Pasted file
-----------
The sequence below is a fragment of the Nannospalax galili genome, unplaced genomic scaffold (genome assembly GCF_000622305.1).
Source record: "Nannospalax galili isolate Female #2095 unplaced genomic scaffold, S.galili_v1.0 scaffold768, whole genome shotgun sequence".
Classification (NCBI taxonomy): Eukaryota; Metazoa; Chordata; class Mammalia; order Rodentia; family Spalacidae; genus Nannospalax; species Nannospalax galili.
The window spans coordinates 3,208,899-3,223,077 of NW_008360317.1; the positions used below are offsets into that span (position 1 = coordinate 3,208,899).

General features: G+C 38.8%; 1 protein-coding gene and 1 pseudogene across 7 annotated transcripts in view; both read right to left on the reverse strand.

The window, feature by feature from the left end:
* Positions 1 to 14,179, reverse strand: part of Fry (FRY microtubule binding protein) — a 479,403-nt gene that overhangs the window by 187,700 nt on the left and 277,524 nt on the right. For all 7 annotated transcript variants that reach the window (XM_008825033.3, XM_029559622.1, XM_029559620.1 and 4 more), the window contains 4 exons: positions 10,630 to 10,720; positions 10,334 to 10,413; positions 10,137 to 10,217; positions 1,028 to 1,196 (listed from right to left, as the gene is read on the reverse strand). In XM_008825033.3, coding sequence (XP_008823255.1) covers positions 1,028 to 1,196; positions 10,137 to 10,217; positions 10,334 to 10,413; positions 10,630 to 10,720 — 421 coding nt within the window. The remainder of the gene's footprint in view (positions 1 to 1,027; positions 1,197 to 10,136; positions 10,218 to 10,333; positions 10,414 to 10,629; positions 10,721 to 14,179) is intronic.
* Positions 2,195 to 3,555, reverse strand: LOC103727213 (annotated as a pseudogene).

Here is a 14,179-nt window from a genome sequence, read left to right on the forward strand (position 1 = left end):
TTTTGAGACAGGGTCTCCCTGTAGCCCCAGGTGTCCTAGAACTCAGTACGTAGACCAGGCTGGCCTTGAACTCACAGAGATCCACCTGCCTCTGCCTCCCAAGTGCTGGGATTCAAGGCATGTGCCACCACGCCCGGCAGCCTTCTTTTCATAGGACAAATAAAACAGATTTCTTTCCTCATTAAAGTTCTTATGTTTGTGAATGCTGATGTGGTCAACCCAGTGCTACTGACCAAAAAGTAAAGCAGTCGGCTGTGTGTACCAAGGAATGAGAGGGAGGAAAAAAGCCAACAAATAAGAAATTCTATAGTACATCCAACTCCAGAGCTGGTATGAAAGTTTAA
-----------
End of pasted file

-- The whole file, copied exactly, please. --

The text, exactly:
The sequence below is a fragment of the Nannospalax galili genome, unplaced genomic scaffold (genome assembly GCF_000622305.1).
Source record: "Nannospalax galili isolate Female #2095 unplaced genomic scaffold, S.galili_v1.0 scaffold768, whole genome shotgun sequence".
Classification (NCBI taxonomy): Eukaryota; Metazoa; Chordata; class Mammalia; order Rodentia; family Spalacidae; genus Nannospalax; species Nannospalax galili.
The window spans coordinates 3,208,899-3,223,077 of NW_008360317.1; the positions used below are offsets into that span (position 1 = coordinate 3,208,899).

General features: G+C 38.8%; 1 protein-coding gene and 1 pseudogene across 7 annotated transcripts in view; both read right to left on the reverse strand.

The window, feature by feature from the left end:
* Positions 1 to 14,179, reverse strand: part of Fry (FRY microtubule binding protein) — a 479,403-nt gene that overhangs the window by 187,700 nt on the left and 277,524 nt on the right. For all 7 annotated transcript variants that reach the window (XM_008825033.3, XM_029559622.1, XM_029559620.1 and 4 more), the window contains 4 exons: positions 10,630 to 10,720; positions 10,334 to 10,413; positions 10,137 to 10,217; positions 1,028 to 1,196 (listed from right to left, as the gene is read on the reverse strand). In XM_008825033.3, coding sequence (XP_008823255.1) covers positions 1,028 to 1,196; positions 10,137 to 10,217; positions 10,334 to 10,413; positions 10,630 to 10,720 — 421 coding nt within the window. The remainder of the gene's footprint in view (positions 1 to 1,027; positions 1,197 to 10,136; positions 10,218 to 10,333; positions 10,414 to 10,629; positions 10,721 to 14,179) is intronic.
* Positions 2,195 to 3,555, reverse strand: LOC103727213 (annotated as a pseudogene).

Here is a 14,179-nt window from a genome sequence, read left to right on the forward strand (position 1 = left end):
TTTTGAGACAGGGTCTCCCTGTAGCCCCAGGTGTCCTAGAACTCAGTACGTAGACCAGGCTGGCCTTGAACTCACAGAGATCCACCTGCCTCTGCCTCCCAAGTGCTGGGATTCAAGGCATGTGCCACCACGCCCGGCAGCCTTCTTTTCATAGGACAAATAAAACAGATTTCTTTCCTCATTAAAGTTCTTATGTTTGTGAATGCTGATGTGGTCAACCCAGTGCTACTGACCAAAAAGTAAAGCAGTCGGCTGTGTGTACCAAGGAATGAGAGGGAGGAAAAAAGCCAACAAATAAGAAATTCTATAGTACATCCAACTCCAGAGCTGGTATGAAAGTTTAA